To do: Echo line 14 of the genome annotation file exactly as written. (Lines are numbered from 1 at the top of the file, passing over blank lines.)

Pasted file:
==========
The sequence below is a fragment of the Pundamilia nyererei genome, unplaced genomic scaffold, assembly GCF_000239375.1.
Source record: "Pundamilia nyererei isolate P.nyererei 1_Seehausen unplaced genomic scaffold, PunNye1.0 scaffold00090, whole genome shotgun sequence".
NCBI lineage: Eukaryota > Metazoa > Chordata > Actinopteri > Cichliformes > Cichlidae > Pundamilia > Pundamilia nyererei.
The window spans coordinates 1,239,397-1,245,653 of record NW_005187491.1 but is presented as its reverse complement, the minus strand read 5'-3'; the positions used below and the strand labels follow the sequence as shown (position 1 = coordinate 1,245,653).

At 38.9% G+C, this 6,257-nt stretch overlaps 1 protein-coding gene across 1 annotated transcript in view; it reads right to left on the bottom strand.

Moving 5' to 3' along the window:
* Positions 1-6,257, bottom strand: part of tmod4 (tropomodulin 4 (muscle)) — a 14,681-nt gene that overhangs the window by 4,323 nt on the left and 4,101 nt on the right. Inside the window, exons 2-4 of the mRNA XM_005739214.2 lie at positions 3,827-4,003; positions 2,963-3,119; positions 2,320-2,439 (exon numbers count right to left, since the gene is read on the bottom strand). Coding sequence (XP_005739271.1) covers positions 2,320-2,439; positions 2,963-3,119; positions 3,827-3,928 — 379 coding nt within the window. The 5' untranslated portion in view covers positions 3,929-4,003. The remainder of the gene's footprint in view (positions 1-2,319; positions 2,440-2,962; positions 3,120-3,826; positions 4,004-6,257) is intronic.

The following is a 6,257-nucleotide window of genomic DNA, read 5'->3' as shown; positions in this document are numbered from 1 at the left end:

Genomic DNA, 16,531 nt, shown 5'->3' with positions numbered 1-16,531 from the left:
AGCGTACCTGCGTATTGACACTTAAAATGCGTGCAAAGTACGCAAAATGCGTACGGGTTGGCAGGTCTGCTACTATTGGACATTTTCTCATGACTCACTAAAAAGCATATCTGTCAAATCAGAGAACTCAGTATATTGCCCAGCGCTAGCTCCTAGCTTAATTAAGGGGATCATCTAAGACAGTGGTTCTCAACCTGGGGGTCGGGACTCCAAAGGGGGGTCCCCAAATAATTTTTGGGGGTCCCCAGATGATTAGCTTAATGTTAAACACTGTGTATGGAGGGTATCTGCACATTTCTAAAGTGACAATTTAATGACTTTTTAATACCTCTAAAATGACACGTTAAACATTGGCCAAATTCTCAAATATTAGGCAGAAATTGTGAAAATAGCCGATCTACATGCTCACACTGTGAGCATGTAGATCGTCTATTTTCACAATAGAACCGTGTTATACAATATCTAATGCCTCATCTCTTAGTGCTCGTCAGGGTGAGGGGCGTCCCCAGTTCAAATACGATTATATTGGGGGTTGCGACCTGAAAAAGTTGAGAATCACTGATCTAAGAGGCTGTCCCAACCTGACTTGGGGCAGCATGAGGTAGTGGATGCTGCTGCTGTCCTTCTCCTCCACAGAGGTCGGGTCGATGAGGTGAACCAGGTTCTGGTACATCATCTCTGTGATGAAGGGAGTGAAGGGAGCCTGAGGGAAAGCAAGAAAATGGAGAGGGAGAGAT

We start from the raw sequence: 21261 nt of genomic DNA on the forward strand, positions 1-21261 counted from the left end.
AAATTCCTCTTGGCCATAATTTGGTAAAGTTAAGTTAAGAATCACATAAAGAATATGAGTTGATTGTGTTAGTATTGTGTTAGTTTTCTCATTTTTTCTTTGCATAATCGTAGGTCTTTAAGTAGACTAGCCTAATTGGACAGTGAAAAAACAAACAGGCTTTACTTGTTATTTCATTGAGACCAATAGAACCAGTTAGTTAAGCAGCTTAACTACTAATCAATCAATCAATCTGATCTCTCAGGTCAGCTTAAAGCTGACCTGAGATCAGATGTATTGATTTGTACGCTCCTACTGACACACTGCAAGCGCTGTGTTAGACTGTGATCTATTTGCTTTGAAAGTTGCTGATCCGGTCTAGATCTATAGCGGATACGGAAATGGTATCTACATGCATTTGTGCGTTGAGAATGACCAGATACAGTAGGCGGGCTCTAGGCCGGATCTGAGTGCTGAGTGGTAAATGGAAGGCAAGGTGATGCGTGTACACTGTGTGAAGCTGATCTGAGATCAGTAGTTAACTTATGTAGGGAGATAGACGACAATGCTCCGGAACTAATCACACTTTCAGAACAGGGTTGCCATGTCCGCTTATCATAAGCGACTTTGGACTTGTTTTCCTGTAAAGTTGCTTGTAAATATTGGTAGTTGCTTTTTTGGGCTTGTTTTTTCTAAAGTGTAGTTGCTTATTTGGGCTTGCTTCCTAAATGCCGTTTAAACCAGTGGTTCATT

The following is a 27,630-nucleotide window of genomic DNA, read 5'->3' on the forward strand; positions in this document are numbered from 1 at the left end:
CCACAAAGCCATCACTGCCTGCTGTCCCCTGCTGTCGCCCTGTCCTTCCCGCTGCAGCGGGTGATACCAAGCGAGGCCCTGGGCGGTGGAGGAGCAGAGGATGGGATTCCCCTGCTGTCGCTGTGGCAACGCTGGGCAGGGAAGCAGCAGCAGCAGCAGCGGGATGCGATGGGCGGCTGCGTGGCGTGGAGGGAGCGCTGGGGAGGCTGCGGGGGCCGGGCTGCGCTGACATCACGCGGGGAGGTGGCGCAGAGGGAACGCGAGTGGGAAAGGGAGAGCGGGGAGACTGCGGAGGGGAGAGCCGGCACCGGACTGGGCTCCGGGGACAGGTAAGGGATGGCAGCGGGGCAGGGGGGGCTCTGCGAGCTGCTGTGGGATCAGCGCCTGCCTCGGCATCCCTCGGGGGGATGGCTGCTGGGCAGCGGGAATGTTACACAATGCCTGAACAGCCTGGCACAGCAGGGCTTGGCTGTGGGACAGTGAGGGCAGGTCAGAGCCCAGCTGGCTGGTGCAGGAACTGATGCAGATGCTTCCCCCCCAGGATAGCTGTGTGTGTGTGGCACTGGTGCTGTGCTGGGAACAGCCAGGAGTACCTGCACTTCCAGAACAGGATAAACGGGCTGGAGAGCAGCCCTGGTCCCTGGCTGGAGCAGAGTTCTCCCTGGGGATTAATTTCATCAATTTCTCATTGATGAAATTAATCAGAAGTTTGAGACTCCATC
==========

CCACAAAGCCATCACTGCCTGCTGTCCCCTGCTGTCGCCCTGTCCTTCCCGCTGCAGCGGGTGATACCAAGCGAGGCCCTGGGCGGTGGAGGAGCAGAGGATGGGATTCCCCTGCTGTCGCTGTGGCAACGCTGGGCAGGGAAGCAGCAGCAGCAGCAGCGGGATGCGATGGGCGGCTGCGTGGCGTGGAGGGAGCGCTGGGGAGGCTGCGGGGGCCGGGCTGCGCTGACATCACGCGGGGAGGTGGCGCAGAGGGAACGCGAGTGGGAAAGGGAGAGCGGGGAGACTGCGGAGGGGAGAGCCGGCACCGGACTGGGCTCCGGGGACAGGTAAGGGATGGCAGCGGGGCAGGGGGGGCTCTGCGAGCTGCTGTGGGATCAGCGCCTGCCTCGGCATCCCTCGGGGGGATGGCTGCTGGGCAGCGGGAATGTTACACAATGCCTGAACAGCCTGGCACAGCAGGGCTTGGCTGTGGGACAGTGAGGGCAGGTCAGAGCCCAGCTGGCTGGTGCAGGAACTGATGCAGATGCTTCCCCCCCAGGATAGCTGTGTGTGTGTGGCACTGGTGCTGTGCTGGGAACAGCCAGGAGTACCTGCACTTCCAGAACAGGATAAACGGGCTGGAGAGCAGCCCTGGTCCCTGGCTGGAGCAGAGTTCTCCCTGGGGATTAATTTCATCAATTTCTCATTGATGAAATTAATCAGAAGTTTGAGACTCCATC